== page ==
- The Washington Times - Friday, January 28, 2000

Douglas MacArthur biographer William Manchester chose a particularly lovely phrase to describe the renowned general's wife, Jean MacArthur, who died last Saturday at the age of 101. He called her a "poem of womanhood." The expression sounds as inscrutably quaint as it does delightful in this day of overlapping roles and poses between the sexes. It is a provocative, Mona Lisa's smile of a phrase more evocative of the age of chivalry than our own age of androgyny, a time when women bear arms and Leonardo DiCaprio is idolized as the male paradigm.

To modern ears, then, the phrase may present a puzzle: It sounds lovely, but what does it mean? Mrs. MacArthur pursued no professional career. As an heiress to a small fortune, the 36-year-old divorcee was something of a bon vivant when in 1935 she met 55-year-old Douglas MacArthur on the S.S. President Hoover. The general was en route to the Philippines where he was to assume his duties as the government's military adviser; she was headed to see friends in Shanghai. She never got there; instead, she took up residency at the Manila Hotel, beginning a courtship with the general that played out against the exotic backdrop of lantern-hung receptions at the Malacanan Palace and that quintessentially American destination, the movie theater, where six nights a week, the couple took in the latest Hollywood fare starring Clark Gable, Jimmy Stewart or Katharine Hepburn.

Was she a poem of womanhood yet? Certainly, she was known to be charming, even vivacious, possessed of both good manners and an exuberant patriotism. Her friends said that "every time Jean Faircloth heard a Fourth of July firecracker go off, she jumped to attention and saluted." How fitting that she and General MacArthur married in 1937. But just as the battlefield brought out the general's greatest gifts Clare Booth Luce called his defense of the Philippines "his finest hour" it also was to bring out what was most lyrical in his wife. War would test Mrs. MacArthur, eliciting an inspiring display of what her New York Times obituary called, "an indomitable spirit and determination in the face of wartime trials."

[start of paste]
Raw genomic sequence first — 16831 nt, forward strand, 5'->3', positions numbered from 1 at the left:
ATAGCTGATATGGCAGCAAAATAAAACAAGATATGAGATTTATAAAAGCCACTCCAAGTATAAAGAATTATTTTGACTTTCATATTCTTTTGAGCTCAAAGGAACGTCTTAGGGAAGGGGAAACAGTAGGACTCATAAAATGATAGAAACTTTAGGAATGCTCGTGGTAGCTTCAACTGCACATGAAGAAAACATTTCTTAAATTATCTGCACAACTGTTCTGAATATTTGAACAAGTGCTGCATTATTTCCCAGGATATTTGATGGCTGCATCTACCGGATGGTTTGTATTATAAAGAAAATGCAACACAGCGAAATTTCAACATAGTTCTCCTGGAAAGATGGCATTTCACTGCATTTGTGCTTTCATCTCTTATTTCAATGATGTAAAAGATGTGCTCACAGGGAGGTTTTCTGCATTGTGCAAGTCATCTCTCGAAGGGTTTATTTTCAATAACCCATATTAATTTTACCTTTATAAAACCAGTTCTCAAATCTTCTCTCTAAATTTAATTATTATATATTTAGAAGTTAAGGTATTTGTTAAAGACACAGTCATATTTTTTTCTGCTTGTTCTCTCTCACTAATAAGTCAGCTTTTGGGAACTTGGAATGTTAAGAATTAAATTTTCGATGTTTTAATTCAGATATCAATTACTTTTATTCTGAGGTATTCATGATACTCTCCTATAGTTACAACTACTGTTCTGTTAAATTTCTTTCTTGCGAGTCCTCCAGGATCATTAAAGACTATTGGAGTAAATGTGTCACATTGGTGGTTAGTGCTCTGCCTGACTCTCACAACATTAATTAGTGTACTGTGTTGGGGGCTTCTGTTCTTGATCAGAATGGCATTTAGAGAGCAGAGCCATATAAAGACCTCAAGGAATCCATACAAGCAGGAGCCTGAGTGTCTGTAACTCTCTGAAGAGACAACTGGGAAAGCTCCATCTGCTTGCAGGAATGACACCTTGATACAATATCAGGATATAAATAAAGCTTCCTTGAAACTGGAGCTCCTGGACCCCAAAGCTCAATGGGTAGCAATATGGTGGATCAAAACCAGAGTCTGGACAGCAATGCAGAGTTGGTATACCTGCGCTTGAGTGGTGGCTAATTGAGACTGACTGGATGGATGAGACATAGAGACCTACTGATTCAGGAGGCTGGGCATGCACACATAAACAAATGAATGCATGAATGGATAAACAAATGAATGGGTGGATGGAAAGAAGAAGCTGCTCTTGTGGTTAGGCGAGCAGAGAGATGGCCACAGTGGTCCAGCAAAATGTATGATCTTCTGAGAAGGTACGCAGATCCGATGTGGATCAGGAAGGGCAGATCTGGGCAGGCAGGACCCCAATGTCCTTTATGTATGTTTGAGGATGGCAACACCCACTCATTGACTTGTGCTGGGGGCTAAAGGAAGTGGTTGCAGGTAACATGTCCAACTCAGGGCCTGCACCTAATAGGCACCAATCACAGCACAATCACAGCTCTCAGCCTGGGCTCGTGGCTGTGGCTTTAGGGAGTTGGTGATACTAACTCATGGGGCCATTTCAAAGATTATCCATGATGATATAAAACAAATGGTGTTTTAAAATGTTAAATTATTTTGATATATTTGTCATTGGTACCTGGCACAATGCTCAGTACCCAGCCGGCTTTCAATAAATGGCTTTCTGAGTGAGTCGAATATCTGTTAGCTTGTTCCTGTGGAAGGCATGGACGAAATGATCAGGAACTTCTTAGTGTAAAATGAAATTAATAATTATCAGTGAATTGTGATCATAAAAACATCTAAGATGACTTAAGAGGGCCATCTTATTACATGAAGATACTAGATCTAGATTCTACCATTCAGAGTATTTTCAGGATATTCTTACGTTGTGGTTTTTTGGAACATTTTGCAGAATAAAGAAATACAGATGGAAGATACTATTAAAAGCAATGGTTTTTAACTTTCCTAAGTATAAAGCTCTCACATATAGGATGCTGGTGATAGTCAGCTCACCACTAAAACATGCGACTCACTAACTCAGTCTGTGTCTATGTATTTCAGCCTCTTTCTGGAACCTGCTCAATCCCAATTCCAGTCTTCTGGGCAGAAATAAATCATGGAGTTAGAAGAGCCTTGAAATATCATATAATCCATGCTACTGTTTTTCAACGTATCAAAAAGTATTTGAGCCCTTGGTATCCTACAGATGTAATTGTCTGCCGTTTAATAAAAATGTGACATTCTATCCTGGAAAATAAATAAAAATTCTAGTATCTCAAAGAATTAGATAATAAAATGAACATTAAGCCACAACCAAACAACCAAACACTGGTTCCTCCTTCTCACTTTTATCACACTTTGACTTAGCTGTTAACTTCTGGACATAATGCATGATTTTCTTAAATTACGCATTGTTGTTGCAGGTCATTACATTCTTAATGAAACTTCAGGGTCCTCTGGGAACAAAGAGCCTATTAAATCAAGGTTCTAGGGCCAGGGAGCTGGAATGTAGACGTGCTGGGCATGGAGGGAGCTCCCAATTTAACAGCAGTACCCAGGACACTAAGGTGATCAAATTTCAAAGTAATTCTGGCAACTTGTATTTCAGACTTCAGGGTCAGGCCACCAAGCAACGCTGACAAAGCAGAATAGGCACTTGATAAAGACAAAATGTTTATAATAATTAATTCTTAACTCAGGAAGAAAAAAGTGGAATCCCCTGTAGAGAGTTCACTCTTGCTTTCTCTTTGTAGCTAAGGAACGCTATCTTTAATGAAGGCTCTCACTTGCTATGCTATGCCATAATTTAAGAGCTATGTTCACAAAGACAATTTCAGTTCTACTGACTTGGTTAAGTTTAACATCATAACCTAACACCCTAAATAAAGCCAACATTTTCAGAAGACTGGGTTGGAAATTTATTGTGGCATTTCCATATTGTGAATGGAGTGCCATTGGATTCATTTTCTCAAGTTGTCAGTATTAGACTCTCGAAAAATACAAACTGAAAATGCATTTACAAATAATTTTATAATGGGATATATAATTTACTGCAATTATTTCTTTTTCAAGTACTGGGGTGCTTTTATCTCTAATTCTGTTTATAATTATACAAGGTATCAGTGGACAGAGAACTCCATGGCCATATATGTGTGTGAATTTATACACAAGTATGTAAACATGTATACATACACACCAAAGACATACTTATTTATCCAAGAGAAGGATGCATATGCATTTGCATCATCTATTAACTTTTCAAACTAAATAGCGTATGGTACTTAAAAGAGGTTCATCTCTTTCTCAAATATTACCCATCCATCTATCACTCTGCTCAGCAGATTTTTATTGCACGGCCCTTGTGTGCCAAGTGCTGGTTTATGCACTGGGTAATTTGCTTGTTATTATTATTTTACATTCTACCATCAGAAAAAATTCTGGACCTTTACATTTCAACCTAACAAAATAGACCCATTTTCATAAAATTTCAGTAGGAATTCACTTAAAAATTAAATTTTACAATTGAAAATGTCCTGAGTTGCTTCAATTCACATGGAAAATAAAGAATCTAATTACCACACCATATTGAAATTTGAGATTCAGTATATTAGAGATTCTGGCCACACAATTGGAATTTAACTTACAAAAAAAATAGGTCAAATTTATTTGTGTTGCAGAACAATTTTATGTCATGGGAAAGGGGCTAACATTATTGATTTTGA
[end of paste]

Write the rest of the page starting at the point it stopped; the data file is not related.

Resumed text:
The fact is, not the screaming shells of bombardments, not the terrifying specter of the rapidly advancing Japanese Army, and not the rigors of retreat shook Mrs. MacArthur's resolve to stay with and support her husband. When it became necessary to abandon Manila to the Japanese and move the Philippines government to the island of Corregidor, she and, by this time, their 4-year-old son Arthur moved with it. There they spent their time listening for the ominous drone of approaching bombers in the 100-foot-long Malinta Tunnel, suffering through the daily air attacks, she passing idle hours with embroidery while little Arthur ran up and down the tunnel shouting, "Air raid!" or singing "The Battle Hymn of the Republic."

While tenacious American and Philippine troops were able to stall the Japanese advance, thus providing the lone bright spot in the early days of unstoppable Japanese conquest, defeat in the Philippines soon became inevitable. It was clear, in the words of William Manchester, "that Douglas MacArthur and his ragged, famished, garrison were caught in a gigantic trap the largest trap in the history of warfare." Indeed, Gen. MacArthur believed he had "reached the end of the road." The president of the Philippines offered Mrs. MacArthur and her son passage to Australia. Her reply: "We have drunk from the same cup; we three shall stay together." And they did, the whole way through to Australia and later Japan, where Gen. MacArthur accepted the surrender of Japan's forces in 1945.

You might say that it was a heroic brand of love that bound Mrs. MacArthur to her hero-husband, the kind of genuine emotion that might have sent the great bards into lyric rapture. What she said wasn't earthshaking; her words didn't have the impact on war and peace of, say, her husband's famous declaration, "I shall return." But there is something more than a little awe-inspiring in the steadfast loyalty, selfless strength, and the depth of feeling they reveal. One begins to get an inkling of her great appeal. No wonder her husband often introduced her as "my finest soldier."

Gen. MacArthur died in 1964. His widow quietly lived out the rest of the century in New York City. According to her obituary, one of her favorite stories to tell in recent years came from a wild taxi ride. "I'm 90 years old," she told the driver. "Can you go a bit slower please?" "I'm sorry, Mrs. MacArthur," the driver said. "I remember you from the Philippines and how you bounced around in jeeps there and it didn't bother you." Maybe that's the best way for all Americans to remember her poetry in motion.

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